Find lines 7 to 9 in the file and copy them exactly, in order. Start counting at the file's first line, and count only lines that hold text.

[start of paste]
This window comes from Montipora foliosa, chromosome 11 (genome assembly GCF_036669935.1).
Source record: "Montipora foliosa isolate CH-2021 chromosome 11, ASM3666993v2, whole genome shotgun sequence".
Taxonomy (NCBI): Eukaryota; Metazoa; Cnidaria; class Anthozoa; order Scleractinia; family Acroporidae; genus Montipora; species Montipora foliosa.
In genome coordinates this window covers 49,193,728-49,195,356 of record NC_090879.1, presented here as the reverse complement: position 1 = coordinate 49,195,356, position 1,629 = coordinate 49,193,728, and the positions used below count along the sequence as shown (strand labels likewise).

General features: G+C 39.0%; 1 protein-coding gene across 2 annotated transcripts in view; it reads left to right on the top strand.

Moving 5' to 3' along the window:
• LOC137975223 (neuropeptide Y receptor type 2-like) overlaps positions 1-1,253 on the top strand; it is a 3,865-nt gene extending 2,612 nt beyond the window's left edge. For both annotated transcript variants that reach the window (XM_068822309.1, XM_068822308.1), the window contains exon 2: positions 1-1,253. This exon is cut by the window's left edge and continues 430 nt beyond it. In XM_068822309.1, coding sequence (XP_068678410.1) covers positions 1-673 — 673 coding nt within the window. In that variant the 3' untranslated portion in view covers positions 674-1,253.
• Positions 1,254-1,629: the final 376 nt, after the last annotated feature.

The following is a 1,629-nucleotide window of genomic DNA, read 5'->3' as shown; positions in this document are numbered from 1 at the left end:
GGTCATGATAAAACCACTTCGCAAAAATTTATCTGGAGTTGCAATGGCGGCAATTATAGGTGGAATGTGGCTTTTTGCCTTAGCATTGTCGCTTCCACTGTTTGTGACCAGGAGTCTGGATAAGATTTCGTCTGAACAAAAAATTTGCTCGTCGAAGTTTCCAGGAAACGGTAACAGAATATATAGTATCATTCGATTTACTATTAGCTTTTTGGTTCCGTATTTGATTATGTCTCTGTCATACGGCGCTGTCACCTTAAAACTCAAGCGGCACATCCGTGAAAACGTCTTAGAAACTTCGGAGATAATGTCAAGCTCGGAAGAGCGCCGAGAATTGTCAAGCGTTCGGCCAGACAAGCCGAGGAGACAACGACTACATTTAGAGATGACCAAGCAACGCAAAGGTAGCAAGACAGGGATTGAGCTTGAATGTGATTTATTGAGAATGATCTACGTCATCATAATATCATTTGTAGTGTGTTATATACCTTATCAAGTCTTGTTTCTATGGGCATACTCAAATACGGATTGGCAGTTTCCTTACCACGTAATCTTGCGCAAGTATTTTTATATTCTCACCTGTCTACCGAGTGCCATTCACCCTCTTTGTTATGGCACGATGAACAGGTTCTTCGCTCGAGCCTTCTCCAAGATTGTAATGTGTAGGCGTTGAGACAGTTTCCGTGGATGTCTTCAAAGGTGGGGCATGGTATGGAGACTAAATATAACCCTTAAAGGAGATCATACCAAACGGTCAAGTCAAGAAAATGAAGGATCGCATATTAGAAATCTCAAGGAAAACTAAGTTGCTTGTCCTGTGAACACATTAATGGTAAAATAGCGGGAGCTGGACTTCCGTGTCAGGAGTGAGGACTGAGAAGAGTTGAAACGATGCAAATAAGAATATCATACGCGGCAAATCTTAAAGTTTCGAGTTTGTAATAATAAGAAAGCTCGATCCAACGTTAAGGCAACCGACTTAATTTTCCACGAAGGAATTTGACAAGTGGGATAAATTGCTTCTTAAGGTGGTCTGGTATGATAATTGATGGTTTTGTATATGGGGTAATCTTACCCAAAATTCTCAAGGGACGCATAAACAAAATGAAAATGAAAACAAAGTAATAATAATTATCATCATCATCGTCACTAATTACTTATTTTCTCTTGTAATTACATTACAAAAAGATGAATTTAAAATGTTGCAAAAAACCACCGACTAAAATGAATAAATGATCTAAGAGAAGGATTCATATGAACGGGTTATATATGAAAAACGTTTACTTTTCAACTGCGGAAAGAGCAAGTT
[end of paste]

• LOC137975223 (neuropeptide Y receptor type 2-like) overlaps positions 1-1,253 on the top strand; it is a 3,865-nt gene extending 2,612 nt beyond the window's left edge. For both annotated transcript variants that reach the window (XM_068822309.1, XM_068822308.1), the window contains exon 2: positions 1-1,253. This exon is cut by the window's left edge and continues 430 nt beyond it. In XM_068822309.1, coding sequence (XP_068678410.1) covers positions 1-673 — 673 coding nt within the window. In that variant the 3' untranslated portion in view covers positions 674-1,253.
• Positions 1,254-1,629: the final 376 nt, after the last annotated feature.

The following is a 1,629-nucleotide window of genomic DNA, read 5'->3' as shown; positions in this document are numbered from 1 at the left end: